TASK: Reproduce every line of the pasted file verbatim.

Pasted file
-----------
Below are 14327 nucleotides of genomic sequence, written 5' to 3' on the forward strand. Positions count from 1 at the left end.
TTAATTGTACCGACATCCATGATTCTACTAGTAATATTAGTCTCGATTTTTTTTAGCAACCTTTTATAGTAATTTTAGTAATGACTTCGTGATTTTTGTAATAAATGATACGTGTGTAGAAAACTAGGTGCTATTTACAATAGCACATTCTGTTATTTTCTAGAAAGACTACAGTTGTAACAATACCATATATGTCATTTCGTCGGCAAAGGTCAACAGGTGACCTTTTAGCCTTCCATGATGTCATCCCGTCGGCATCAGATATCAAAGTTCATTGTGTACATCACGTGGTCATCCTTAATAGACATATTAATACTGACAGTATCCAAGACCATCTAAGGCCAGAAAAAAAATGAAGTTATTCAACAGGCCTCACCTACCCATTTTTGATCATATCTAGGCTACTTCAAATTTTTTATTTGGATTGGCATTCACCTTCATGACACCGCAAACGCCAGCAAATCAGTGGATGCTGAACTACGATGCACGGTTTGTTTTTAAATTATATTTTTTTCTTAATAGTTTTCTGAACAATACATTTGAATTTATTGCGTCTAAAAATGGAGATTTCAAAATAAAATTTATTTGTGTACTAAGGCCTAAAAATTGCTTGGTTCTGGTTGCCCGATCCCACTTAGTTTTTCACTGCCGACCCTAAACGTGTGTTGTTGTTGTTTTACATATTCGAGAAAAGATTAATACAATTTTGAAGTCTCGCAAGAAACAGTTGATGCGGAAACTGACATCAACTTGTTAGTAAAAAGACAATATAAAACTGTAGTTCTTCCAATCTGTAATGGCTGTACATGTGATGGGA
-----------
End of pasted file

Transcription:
Below are 14327 nucleotides of genomic sequence, written 5' to 3' on the forward strand. Positions count from 1 at the left end.
TTAATTGTACCGACATCCATGATTCTACTAGTAATATTAGTCTCGATTTTTTTTAGCAACCTTTTATAGTAATTTTAGTAATGACTTCGTGATTTTTGTAATAAATGATACGTGTGTAGAAAACTAGGTGCTATTTACAATAGCACATTCTGTTATTTTCTAGAAAGACTACAGTTGTAACAATACCATATATGTCATTTCGTCGGCAAAGGTCAACAGGTGACCTTTTAGCCTTCCATGATGTCATCCCGTCGGCATCAGATATCAAAGTTCATTGTGTACATCACGTGGTCATCCTTAATAGACATATTAATACTGACAGTATCCAAGACCATCTAAGGCCAGAAAAAAAATGAAGTTATTCAACAGGCCTCACCTACCCATTTTTGATCATATCTAGGCTACTTCAAATTTTTTATTTGGATTGGCATTCACCTTCATGACACCGCAAACGCCAGCAAATCAGTGGATGCTGAACTACGATGCACGGTTTGTTTTTAAATTATATTTTTTTCTTAATAGTTTTCTGAACAATACATTTGAATTTATTGCGTCTAAAAATGGAGATTTCAAAATAAAATTTATTTGTGTACTAAGGCCTAAAAATTGCTTGGTTCTGGTTGCCCGATCCCACTTAGTTTTTCACTGCCGACCCTAAACGTGTGTTGTTGTTGTTTTACATATTCGAGAAAAGATTAATACAATTTTGAAGTCTCGCAAGAAACAGTTGATGCGGAAACTGACATCAACTTGTTAGTAAAAAGACAATATAAAACTGTAGTTCTTCCAATCTGTAATGGCTGTACATGTGATGGGA